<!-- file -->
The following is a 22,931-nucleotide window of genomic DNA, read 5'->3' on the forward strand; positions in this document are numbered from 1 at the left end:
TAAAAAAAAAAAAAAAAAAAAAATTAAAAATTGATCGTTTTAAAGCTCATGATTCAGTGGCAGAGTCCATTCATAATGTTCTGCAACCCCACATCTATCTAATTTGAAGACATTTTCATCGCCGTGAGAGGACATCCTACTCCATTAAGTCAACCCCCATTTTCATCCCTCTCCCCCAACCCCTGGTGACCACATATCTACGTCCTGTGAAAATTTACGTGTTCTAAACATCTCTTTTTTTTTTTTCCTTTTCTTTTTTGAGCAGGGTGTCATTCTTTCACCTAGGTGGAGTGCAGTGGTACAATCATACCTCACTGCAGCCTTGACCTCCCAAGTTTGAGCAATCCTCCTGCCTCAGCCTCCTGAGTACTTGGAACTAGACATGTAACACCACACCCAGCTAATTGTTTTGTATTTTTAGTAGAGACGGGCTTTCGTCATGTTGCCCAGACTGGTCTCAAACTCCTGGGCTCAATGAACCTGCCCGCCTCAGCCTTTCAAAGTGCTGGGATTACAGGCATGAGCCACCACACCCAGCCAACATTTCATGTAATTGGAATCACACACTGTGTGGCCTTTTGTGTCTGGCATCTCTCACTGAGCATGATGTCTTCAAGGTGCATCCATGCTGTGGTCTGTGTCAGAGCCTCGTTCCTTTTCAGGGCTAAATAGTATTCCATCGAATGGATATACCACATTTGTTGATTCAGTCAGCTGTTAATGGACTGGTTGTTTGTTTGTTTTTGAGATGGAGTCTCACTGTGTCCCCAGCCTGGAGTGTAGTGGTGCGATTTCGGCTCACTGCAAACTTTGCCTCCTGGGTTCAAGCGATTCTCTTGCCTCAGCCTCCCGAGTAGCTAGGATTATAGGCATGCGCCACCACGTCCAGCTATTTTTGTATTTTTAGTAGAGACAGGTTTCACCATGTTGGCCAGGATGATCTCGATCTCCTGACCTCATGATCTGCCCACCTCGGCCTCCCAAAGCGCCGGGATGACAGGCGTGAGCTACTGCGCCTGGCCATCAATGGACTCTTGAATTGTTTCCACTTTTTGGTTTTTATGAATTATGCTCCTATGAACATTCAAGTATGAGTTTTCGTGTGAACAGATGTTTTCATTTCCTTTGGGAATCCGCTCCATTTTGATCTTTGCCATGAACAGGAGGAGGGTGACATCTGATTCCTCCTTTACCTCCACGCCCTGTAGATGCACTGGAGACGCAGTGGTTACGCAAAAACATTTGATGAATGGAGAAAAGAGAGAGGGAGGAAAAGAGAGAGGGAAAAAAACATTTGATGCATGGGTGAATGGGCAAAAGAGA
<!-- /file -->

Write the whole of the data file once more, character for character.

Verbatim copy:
The following is a 22,931-nucleotide window of genomic DNA, read 5'->3' on the forward strand; positions in this document are numbered from 1 at the left end:
TAAAAAAAAAAAAAAAAAAAAAATTAAAAATTGATCGTTTTAAAGCTCATGATTCAGTGGCAGAGTCCATTCATAATGTTCTGCAACCCCACATCTATCTAATTTGAAGACATTTTCATCGCCGTGAGAGGACATCCTACTCCATTAAGTCAACCCCCATTTTCATCCCTCTCCCCCAACCCCTGGTGACCACATATCTACGTCCTGTGAAAATTTACGTGTTCTAAACATCTCTTTTTTTTTTTTCCTTTTCTTTTTTGAGCAGGGTGTCATTCTTTCACCTAGGTGGAGTGCAGTGGTACAATCATACCTCACTGCAGCCTTGACCTCCCAAGTTTGAGCAATCCTCCTGCCTCAGCCTCCTGAGTACTTGGAACTAGACATGTAACACCACACCCAGCTAATTGTTTTGTATTTTTAGTAGAGACGGGCTTTCGTCATGTTGCCCAGACTGGTCTCAAACTCCTGGGCTCAATGAACCTGCCCGCCTCAGCCTTTCAAAGTGCTGGGATTACAGGCATGAGCCACCACACCCAGCCAACATTTCATGTAATTGGAATCACACACTGTGTGGCCTTTTGTGTCTGGCATCTCTCACTGAGCATGATGTCTTCAAGGTGCATCCATGCTGTGGTCTGTGTCAGAGCCTCGTTCCTTTTCAGGGCTAAATAGTATTCCATCGAATGGATATACCACATTTGTTGATTCAGTCAGCTGTTAATGGACTGGTTGTTTGTTTGTTTTTGAGATGGAGTCTCACTGTGTCCCCAGCCTGGAGTGTAGTGGTGCGATTTCGGCTCACTGCAAACTTTGCCTCCTGGGTTCAAGCGATTCTCTTGCCTCAGCCTCCCGAGTAGCTAGGATTATAGGCATGCGCCACCACGTCCAGCTATTTTTGTATTTTTAGTAGAGACAGGTTTCACCATGTTGGCCAGGATGATCTCGATCTCCTGACCTCATGATCTGCCCACCTCGGCCTCCCAAAGCGCCGGGATGACAGGCGTGAGCTACTGCGCCTGGCCATCAATGGACTCTTGAATTGTTTCCACTTTTTGGTTTTTATGAATTATGCTCCTATGAACATTCAAGTATGAGTTTTCGTGTGAACAGATGTTTTCATTTCCTTTGGGAATCCGCTCCATTTTGATCTTTGCCATGAACAGGAGGAGGGTGACATCTGATTCCTCCTTTACCTCCACGCCCTGTAGATGCACTGGAGACGCAGTGGTTACGCAAAAACATTTGATGAATGGAGAAAAGAGAGAGGGAGGAAAAGAGAGAGGGAAAAAAACATTTGATGCATGGGTGAATGGGCAAAAGAGA